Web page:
Broccoli, cauliflower, leeks, garlic, potatoes - roasted in oven. Veggies really are delicious this way.
Fennel, chives - a recipe we made had as a topping for fish a fennel salad that was so simple and yet delicious on its own. Shave the fennel using a mandoline, add chopped fresh chives, salt and pepper to taste, good quality olive oil, and the recipe called for white Spanish anchovies, but knowing it would be difficult to get those locally, I used a can of Italian tuna. For our purposes I only used a bit of the tuna. But I plan on having a couple of nice lunches this week with this use of the fennel and the rest of the tuna. Happy for this discovery!
Fennel, leeks, garlic - made broth to cook clams. Good bread to dunk in the broth while eating the clams is a must have.
Custom greens mix - as with the fennel above, this idea came from a cookbook and was a salad to accompany the rest of the meal. The recipe called for purple mizuna - again, not easy to find, but the custom mix from the farm was perfect. The dressing was Asian flavored: simmered shitake mushroom stems in a mix of sherry, sherry vinegar, soy sauce, fish sauce, tamari, and siracha. Once reduced, removed stems and placed in blender with a bit more sherry vinegar and canola oil and eggs to make an emulsion. It was different and very delicious.
Endive, leeks, parsley - I came down with a bad cold this week, so made my delicious chicken soup. And since I had the nice head of endive, I added some of that near the end of the cooking to boost the healthy quotient up even higher!
Broccoli raab, hot pepper, garlic - made the Broccoli Raab and White Bean dish I added last week. Ate it as a main course with a nice piece of crusty bread and a big salad.
Cauliflower, leeks, thyme, parsley - made a pot of cauliflower soup using the same method I described last week. This is so delicious, warm, and healthy; as creamy as it comes out, it does not use any cream or butter, unlike many veggie cream soups.
The chicory family
By Linda Dansbury
Here at the farm, chicory means mostly endive/frisse and escarole, with a bit of radicchio in the mix as well. Many people think of these as bitter greens and don't believe they like them very much. My German grandmother used to make salads using either endive or escarole; she used to soak the escarole in warm water to remove some of the bitterness. She then made a simple dressing of red wine vinegar, neutral oil, pepper and celery salt and chopped some fresh parsley into the mix. The salad would be served alongside rich tasting stews or roast turkey or chicken. The slight bitterness was a wonderful contrast to the richness of the rest of the meal. On the other side of my heritage, my Italian grandmother would braise the escarole with tomatoes, which she grew in her garden, and then generously grate cheese over. I grew up eating a wonderful soup called Escarole Soup - most today know it as Italian Wedding Soup, and it often has spinach in it, but I always make it with escarole.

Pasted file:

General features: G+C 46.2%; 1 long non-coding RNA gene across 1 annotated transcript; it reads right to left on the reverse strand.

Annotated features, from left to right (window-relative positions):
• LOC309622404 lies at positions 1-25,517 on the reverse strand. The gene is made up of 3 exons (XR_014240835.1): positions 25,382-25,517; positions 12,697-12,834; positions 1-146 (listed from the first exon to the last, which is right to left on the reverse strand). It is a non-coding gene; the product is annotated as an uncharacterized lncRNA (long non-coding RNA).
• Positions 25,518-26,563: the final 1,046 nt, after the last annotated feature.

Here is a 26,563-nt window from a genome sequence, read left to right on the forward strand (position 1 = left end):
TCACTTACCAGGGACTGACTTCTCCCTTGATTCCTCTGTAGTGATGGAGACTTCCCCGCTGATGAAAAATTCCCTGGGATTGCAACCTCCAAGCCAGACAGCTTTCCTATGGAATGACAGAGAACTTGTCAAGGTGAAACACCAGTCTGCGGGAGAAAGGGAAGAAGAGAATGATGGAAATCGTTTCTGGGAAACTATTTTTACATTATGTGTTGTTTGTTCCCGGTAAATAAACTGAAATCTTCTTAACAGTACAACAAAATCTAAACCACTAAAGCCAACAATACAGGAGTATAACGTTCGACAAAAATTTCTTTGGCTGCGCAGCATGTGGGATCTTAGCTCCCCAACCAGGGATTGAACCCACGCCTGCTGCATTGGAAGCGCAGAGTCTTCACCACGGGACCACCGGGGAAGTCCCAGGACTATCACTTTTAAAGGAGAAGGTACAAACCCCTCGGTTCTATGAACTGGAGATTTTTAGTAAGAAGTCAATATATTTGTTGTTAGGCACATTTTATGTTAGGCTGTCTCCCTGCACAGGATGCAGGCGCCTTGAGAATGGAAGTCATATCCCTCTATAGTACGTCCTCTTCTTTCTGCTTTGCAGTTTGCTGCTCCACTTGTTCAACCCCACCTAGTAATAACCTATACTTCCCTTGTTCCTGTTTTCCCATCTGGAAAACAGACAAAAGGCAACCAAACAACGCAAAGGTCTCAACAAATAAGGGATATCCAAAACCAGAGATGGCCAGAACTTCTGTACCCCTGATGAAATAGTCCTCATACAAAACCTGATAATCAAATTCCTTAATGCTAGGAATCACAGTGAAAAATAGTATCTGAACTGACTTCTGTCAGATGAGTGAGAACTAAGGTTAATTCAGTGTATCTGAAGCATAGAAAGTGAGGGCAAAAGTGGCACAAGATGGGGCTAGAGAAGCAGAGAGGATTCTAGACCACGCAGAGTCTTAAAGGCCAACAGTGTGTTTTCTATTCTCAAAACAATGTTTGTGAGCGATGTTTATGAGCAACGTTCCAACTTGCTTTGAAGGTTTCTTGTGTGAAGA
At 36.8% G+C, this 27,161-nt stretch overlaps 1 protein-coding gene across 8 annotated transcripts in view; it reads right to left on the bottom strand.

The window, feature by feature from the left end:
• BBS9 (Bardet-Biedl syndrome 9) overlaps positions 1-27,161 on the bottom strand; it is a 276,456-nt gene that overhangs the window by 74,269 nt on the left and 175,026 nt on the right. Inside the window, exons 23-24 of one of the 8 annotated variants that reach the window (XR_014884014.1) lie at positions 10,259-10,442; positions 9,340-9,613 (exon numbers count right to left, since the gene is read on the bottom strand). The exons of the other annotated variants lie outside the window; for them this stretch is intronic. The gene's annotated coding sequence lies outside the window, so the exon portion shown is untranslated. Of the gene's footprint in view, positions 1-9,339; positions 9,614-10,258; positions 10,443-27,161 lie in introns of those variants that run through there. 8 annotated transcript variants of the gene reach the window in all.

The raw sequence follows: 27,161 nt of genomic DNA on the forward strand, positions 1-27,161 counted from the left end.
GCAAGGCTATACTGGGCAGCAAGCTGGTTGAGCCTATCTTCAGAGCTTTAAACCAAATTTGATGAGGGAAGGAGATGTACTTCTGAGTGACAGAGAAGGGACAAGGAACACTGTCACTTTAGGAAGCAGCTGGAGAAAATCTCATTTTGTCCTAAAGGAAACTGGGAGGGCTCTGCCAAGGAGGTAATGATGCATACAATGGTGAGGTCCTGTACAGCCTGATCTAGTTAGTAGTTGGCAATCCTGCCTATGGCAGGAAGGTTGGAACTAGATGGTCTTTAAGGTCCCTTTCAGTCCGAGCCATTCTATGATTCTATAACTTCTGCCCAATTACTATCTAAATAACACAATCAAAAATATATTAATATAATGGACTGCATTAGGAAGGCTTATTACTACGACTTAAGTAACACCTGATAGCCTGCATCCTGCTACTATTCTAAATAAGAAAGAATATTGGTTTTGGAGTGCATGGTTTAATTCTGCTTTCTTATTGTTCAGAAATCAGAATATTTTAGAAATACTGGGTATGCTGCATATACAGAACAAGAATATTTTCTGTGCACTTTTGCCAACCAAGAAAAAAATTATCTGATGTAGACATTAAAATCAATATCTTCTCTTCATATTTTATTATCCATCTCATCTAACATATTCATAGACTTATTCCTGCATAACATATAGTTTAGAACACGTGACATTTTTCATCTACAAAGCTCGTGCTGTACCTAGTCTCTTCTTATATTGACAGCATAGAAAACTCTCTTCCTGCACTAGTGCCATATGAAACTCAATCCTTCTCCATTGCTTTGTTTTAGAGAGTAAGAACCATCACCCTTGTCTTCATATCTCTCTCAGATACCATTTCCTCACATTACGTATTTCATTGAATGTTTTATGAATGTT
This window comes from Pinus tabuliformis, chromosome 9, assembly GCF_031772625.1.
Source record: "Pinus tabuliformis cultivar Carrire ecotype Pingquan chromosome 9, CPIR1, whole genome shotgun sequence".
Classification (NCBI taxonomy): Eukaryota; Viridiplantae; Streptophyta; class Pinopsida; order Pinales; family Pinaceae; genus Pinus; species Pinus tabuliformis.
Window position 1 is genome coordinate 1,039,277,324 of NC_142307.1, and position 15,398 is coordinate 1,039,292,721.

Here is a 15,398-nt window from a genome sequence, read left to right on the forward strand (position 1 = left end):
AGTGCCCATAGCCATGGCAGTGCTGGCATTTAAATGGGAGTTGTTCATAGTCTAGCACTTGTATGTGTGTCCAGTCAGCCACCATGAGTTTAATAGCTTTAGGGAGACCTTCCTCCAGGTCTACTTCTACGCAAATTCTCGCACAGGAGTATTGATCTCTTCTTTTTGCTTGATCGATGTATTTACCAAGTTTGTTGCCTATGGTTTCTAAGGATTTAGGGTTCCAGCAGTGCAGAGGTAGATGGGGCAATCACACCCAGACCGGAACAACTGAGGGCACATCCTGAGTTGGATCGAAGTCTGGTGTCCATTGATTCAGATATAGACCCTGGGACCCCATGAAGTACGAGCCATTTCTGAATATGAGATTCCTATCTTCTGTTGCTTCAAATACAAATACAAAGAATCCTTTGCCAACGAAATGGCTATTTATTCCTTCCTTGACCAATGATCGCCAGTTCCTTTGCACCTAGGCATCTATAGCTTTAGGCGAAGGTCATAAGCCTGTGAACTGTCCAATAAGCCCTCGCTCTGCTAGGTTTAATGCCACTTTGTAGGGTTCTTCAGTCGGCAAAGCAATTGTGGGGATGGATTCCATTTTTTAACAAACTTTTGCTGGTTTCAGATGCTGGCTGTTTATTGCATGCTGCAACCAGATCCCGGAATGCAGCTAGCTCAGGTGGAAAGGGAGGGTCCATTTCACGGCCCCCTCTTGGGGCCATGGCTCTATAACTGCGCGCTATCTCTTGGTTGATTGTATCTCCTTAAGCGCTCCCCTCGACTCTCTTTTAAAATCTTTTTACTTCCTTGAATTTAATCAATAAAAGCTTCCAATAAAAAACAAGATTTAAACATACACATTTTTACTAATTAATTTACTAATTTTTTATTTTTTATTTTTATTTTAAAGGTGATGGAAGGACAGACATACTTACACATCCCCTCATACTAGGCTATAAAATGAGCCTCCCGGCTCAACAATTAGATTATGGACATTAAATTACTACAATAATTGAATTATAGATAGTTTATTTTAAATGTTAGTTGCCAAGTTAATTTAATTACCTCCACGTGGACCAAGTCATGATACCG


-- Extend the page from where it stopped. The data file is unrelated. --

In thinking about what to recommend today, I looked at the recipes on the website, and realized there aren't that many recipes for these wonderful, versatile greens. If you are a winter share holder, you will be seeing a lot of these through the rest of this share season and the winter share, because they do withstand colder temperatures than the other lettuces.
These lettuces pair really well with other fall ingredients: nuts, pears and apples, strong cheeses such as blue. If you have a favorite way of preparing chicories, please send it to me at For this week, I am adding Braised Escarole/Endive and Tomatoes. It also has chickpeas in it, which I really enjoy. This reminds me of the dish my grandmother made, and since I still have garden tomatoes that I need to use, I will be using those instead of the canned ones in the recipe. Enjoy your healthy harvest.
V Braised Escarole/Endive and Tomatoes
From; serves 6-8; ready in about 45 minutes.
1 large head of escarole
1 large yellow onion small dice
1 15 oz. can of garbanzo beans
3 good sized ripe tomatoes, diced or 1 15 oz. can of diced tomatoes
2 teaspoons sugar
3 large garlic cloves minced
½ teaspoon salt
2 ½ Tablespoons olive oil
1/3 cup dark raisins
Fresh ground black pepper
Heat olive oil in a large metal pot and add in diced onions and sugar, stir to incorporate. Keep temperature on medium heat and saute until golden brown, around 15 minutes. Add in minced garlic and cook for a few minutes until garlic turns light brown. Drain the garbanzo beans and rinse well, add to the cooking pot along with the raisins and saute for 2 minutes. Add in the diced tomatoes with the liquid to the cooking pot, turn heat down to low.
Cut the escarole in small chunky pieces and wash well. The best way to do this is to fill a very large bowl or sink with warm water and throw the cut escarole in the water and swish around several times. The dirt will sink to the bottom and the clean escarole will rise to the top. Take the clean escarole out and lay on a dry towel to dry off for a second. Add the escarole to the cooking pot. Stir the escarole every few minutes. The greens will start wilting down very fast. Braise this in the pot for around 15-20 minutes on low heat. Add the salt and ground pepper to taste.
If you like cheese as much as I do you can top the dish of with some freshly grated parmesan or romano cheese.